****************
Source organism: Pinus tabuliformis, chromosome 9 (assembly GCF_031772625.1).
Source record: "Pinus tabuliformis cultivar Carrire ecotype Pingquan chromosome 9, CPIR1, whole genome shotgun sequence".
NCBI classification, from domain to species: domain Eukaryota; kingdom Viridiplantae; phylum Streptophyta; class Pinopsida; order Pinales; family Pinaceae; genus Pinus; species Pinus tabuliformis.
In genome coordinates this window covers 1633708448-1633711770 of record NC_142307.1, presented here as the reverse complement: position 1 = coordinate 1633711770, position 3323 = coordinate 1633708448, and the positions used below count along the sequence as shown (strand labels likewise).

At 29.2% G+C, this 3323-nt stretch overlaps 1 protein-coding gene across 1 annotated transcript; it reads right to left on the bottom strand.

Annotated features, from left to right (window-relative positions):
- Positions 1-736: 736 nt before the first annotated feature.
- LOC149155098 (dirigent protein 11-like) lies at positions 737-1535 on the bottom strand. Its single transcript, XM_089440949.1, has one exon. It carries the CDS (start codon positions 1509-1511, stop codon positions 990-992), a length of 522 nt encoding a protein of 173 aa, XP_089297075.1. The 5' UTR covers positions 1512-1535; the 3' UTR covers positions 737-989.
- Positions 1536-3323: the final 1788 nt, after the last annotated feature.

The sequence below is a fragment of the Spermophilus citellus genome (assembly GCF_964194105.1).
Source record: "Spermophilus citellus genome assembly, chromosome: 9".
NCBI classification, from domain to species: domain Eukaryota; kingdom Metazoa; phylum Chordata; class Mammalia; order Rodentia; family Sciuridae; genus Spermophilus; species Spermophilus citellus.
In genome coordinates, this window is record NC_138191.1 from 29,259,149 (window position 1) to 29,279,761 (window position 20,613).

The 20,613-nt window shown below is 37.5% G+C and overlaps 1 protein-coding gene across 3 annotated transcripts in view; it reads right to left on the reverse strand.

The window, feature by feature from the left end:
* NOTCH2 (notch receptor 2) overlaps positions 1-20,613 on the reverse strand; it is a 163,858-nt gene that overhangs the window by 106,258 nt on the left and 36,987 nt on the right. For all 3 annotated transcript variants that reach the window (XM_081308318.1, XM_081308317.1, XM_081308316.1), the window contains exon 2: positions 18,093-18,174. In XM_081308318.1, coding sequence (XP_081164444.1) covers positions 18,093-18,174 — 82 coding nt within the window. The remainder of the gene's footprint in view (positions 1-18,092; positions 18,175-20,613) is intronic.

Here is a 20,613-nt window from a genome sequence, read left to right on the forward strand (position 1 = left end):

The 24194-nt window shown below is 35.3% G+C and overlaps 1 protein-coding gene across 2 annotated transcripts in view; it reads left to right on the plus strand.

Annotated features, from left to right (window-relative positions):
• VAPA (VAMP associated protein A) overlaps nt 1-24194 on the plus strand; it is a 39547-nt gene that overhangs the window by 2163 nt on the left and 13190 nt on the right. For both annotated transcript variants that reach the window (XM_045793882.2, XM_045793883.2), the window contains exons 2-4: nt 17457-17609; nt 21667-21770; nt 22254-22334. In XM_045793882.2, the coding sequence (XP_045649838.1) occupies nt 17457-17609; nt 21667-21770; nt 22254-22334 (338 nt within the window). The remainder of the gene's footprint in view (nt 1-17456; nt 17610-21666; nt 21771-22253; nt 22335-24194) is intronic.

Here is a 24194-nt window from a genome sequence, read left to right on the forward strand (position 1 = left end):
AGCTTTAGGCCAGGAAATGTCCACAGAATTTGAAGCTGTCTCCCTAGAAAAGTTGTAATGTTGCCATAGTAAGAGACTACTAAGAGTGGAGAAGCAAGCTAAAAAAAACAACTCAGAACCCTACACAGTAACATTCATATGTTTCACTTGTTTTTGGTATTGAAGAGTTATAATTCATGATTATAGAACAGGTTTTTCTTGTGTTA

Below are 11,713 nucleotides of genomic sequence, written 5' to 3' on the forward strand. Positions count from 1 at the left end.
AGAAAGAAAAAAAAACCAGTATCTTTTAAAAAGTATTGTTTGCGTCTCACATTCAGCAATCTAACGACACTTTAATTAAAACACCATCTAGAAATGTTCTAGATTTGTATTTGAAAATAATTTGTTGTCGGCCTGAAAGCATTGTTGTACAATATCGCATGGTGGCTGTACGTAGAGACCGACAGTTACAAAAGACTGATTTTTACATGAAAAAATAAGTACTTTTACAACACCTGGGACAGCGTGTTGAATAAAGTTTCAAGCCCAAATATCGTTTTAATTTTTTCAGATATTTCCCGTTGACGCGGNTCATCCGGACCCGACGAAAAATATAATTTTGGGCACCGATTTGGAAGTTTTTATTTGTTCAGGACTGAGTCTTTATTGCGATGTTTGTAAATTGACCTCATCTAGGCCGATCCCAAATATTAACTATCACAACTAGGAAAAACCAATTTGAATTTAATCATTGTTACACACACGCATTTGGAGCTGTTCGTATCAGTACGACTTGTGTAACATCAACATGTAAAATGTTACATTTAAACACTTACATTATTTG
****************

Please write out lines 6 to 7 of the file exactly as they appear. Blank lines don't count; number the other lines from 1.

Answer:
Annotated features, from left to right (window-relative positions):
- Positions 1-736: 736 nt before the first annotated feature.